In December Google's Executive Chairman Eric Schmidt was interviewed at the CATO Institute Surveillance Conference. One of the things he said, after talking about some of the security measures his company has put in place post-Snowden, was: "If you have important information, the safest place to keep it is in Google. And I can assure you that the safest place to not keep it is anywhere else."
The surprised me, because Google collects all of your information to show you more targeted advertising. Surveillance is the business model of the Internet, and Google is one of the most successful companies at that. To claim that Google protects your privacy better than anyone else is to profoundly misunderstand why Google stores your data for free in the first place.
German translation by Damian Weber
Earlier this week, we learned that Samsung televisions are eavesdropping on their owners. If you have one of their Internet-connected smart TVs, you can turn on a voice command feature that saves you the trouble of finding the remote, pushing buttons and scrolling through menus. But making that feature work requires the television to listen to everything you say. And what you say isn't just processed by the television; it may be forwarded over the Internet for remote processing.
Last year, two Swiss artists programmed a Random Botnot Shopper, which every week would spend $100 in bitcoin to buy a random item from an anonymous Internet black market...all for an art project on display in Switzerland. It was a clever concept, except there was a problem. Most of the stuff the bot purchased was benign—fake Diesel jeans, a baseball cap with a hidden camera, a stash can, a pair of Nike trainers—but it also purchased ten ecstasy tablets and a fake Hungarian passport.
What do we do when a machine breaks the law?
Thousands of articles have called the December attack against Sony Pictures a wake-up call to industry. Regardless of whether the attacker was the North Korean government, a disgruntled former employee, or a group of random hackers, the attack showed how vulnerable a large organization can be and how devastating the publication of its private correspondence, proprietary data, and intellectual property can be.
But while companies are supposed to learn that they need to improve their security against attack, there's another equally important but much less discussed lesson here: companies should have an aggressive deletion policy.
One of the social trends of the computerization of our business and social communications tools is the loss of the ephemeral.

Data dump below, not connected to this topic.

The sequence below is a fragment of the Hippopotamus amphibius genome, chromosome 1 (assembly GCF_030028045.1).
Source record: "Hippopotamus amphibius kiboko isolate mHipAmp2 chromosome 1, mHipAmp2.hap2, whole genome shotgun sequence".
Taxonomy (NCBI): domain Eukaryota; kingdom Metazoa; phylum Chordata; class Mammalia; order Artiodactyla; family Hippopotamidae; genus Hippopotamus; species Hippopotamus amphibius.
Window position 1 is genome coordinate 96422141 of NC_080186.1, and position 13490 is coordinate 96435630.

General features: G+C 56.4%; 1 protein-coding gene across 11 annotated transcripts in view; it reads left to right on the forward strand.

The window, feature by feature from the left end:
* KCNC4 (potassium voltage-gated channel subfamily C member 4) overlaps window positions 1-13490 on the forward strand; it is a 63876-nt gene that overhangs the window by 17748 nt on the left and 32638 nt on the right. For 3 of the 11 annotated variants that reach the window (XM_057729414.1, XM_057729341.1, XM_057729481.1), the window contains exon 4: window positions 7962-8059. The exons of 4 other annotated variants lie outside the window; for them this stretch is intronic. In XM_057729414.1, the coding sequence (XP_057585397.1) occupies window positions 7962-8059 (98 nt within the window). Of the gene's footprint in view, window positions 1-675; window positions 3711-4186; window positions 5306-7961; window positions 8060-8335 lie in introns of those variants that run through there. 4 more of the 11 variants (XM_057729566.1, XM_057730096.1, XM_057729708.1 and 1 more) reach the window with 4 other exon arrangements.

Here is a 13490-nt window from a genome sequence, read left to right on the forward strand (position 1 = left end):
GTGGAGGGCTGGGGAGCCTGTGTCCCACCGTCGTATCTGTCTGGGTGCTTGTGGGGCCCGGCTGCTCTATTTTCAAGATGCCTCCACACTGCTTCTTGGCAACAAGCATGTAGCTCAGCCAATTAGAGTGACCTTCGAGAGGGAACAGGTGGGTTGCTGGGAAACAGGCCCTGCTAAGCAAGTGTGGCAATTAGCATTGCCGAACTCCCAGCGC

American history is littered with examples of classified information pointing us towards aggression against other countries—think WMDs—only to later learn that the evidence was wrong
When you're attacked by a missile, you can follow its trajectory back to where it was launched from. When you're attacked in cyberspace, figuring out who did it is much harder. The reality of international aggression in cyberspace will change how we approach defense.
Many of us in the computer-security field are skeptical of the U.S.
Welcome to a world where it's impossible to tell the difference between random hackers and governments.
If anything should disturb you about the Sony hacking incidents and subsequent denial-of-service attack against North Korea, it's that we still don't know who's behind any of it. The FBI said in December that North Korea attacked Sony. I and others have serious doubts. There's countervailing evidence to suggest that the culprit may have been a Sony insider or perhaps Russian nationals.
No one has admitted taking down North Korea's Internet.
Those of you unfamiliar with hacker culture might need an explanation of “doxing.”
The word refers to the practice of publishing personal information about people without their consent. Usually it’s things like an address and phone number, but it can also be credit card details, medical information, private e-mails—pretty much anything an assailant can get his hands on.
Doxing is not new; the term dates back to 2001 and the hacker group Anonymous. But it can be incredibly offensive. In 2014, several women were doxed by male gamers trying to intimidate them into keeping silent about sexism in computer games.
It's too early to take the U.S. government at its word.
I am deeply skeptical of the FBI's announcement on Friday that North Korea was behind last month's Sony hack. The agency's evidence is tenuous, and I have a hard time believing it. But I also have trouble believing that the U.S.
A focused, skillful cyber attacker will always get in, warns a security expert.
Earlier this month, a mysterious group that calls itself Guardians of Peace hacked into Sony Pictures Entertainment's computer systems and began revealing many of the Hollywood studio's best-kept secrets, from details about unreleased movies to embarrassing emails (notably some racist notes from Sony bigwigs about President Barack Obama's presumed movie-watching preferences) to the personnel data of employees, including salaries and performance reviews. The Federal Bureau of Investigation now says it has evidence that North Korea was behind the attack, and Sony Pictures pulled its planned release of "The Interview," a satire targeting that country's dictator, after the hackers made some ridiculous threats about terrorist violence.
Your reaction to the massive hacking of such a prominent company will depend on whether you're fluent in information-technology security. If you're not, you're probably wondering how in the world this could happen.
Photo of Bruce Schneier by Per Ervland.
Schneier on Security is a personal website. Opinions expressed are not necessarily those of Resilient Systems, Inc.